It's hard to say what's best about this Sunday's second annual AIDS Benefit Sing-a-thon at Grace United Methodist Church. Is it the chance to hear more than 30 professional singers from the Baltimore-Washington area for free? Or is it the chance to help local AIDS patient services in an enjoyable way?
Kitty Allen, spokeswoman for the benefit, says that it's both. "The musical community has been really hurt by AIDS. They feel the loss and they believe that music can do something about it."
What they hope to do is raise awareness about the high cost of caring for PWAs (People With AIDS) as well as entertain Sunday's audience. It is a big order. Yet to the performers, all of whom are donating their talent, it seems a natural combination.
Noted recitalist Ruth Drucker, who will perform songs by Kurt Weill and Joaquin Rodrigo, explains, "For me to use my art, to do something, is a powerful thing. I've lost so many wonderful friends to this dreaded, horrible disease that I jumped at the chance when they invited me to perform."
The Grace AIDS Task Force is sponsoring the event for the second year in a row. Formed to develop compassion and awareness of the problems of PWAs, the task force has been ......TC pacesetter in local AIDS ministries. The benefit is the fourth in a series of fund-raising concerts sponsored by this group.
"Last year we raised over $5,000. Even if we only raise a dollar more this year, we'll be happy," says Allen. There is no admission charge for the Sing-a-thon, but donations will be gratefully accepted.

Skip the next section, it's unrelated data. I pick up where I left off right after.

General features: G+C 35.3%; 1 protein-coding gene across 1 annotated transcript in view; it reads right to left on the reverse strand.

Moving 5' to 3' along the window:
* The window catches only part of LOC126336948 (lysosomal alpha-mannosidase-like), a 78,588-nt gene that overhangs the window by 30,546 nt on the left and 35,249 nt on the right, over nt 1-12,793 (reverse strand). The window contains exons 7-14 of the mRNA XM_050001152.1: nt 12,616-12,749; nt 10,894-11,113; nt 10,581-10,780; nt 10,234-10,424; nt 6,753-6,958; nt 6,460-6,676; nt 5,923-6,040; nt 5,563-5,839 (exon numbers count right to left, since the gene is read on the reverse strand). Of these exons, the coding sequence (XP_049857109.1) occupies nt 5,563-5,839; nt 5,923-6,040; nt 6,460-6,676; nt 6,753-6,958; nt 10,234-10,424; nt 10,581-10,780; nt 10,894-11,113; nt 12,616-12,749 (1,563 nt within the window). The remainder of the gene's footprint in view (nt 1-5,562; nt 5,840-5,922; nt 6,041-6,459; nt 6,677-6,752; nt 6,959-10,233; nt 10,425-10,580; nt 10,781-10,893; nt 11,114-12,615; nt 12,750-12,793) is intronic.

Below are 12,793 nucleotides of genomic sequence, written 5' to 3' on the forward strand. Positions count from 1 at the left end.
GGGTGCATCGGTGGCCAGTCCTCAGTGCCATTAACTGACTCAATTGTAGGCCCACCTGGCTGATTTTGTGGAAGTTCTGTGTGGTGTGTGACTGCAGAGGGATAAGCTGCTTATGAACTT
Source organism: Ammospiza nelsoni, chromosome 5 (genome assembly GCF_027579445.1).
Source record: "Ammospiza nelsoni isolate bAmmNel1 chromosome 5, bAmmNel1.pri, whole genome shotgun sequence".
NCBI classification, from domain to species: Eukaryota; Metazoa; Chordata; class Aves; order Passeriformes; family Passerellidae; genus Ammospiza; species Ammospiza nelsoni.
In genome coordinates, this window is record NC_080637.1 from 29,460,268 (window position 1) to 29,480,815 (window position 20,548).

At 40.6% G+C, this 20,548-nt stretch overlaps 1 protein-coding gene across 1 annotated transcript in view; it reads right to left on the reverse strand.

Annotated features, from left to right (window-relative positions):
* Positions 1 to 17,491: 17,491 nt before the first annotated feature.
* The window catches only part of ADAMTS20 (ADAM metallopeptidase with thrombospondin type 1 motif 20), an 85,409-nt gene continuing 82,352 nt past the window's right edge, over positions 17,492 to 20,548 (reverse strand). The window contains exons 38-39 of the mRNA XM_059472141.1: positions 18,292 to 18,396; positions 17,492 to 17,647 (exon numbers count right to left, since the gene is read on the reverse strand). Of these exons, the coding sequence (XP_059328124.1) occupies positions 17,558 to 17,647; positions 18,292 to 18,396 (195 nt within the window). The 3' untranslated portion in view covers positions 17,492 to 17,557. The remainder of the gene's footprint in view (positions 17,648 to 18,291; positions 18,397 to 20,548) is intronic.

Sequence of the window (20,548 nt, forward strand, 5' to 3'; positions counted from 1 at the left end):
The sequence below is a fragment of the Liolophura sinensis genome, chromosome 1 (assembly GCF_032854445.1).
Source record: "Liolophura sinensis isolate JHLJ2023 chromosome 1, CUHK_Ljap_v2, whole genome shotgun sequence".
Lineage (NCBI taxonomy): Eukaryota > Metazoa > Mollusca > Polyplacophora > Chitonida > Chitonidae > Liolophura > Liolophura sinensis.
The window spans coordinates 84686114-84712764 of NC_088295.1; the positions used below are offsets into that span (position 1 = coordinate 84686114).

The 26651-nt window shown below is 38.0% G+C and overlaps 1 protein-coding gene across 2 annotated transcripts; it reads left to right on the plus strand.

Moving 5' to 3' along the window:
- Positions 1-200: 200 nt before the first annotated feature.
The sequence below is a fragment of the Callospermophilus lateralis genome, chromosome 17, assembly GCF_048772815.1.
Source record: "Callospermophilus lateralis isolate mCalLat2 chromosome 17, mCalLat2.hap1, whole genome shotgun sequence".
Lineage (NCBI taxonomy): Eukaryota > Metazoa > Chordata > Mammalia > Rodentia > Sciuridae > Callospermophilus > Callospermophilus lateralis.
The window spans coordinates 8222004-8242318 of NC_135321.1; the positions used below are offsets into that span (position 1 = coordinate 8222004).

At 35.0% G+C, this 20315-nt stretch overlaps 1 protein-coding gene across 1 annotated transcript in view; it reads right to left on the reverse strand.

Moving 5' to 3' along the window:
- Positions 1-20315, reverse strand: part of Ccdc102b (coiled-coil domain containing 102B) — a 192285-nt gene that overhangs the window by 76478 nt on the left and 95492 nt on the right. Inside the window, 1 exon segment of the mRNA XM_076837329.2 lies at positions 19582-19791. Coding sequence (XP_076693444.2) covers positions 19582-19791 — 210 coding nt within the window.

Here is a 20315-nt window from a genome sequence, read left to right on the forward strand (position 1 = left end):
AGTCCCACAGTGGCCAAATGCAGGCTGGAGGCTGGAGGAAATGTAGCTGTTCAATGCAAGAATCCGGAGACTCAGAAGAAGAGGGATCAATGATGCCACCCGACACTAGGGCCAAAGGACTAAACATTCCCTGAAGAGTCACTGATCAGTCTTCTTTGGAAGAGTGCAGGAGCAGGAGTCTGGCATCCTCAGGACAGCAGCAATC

All of the money raised during the benefit will go directly to AIDS patient services such as HERO, AIDS Action Baltimore, Johns Hopkins Hospital Emergency AIDS Fund, University of Maryland Pediatric AIDS Fund and Movable Feast.
Scheduled performers include Baltimore Symphony Holiday Pops soloist Alice Mack, New York City Opera bass Andrew Wuulf, Cantor Mel Luterman and a quartet from Temple Oheb Shalom, gospel singers, Tom Lewis and the Capitol Community Singers from Washington. The many other soloists will sing selections from the oratorio, art song and operatic repertories.
"Singing is what I do best," says tenor Jeffrey Fahnestock. "I don't have the financial resources to donate, but I do have time and talent. If I have them to give, I should. Perhaps with a concert like this, music lovers who aren't aware of the problems of AIDS will get involved and do something."
The second annual AIDS Benefit Sing-a-thon on Oct. 7, at Grace United Methodist Church, located at the corner of N. Charles Street and Northern Parkway, begins at 2 p.m. For more information, call 433 -6650.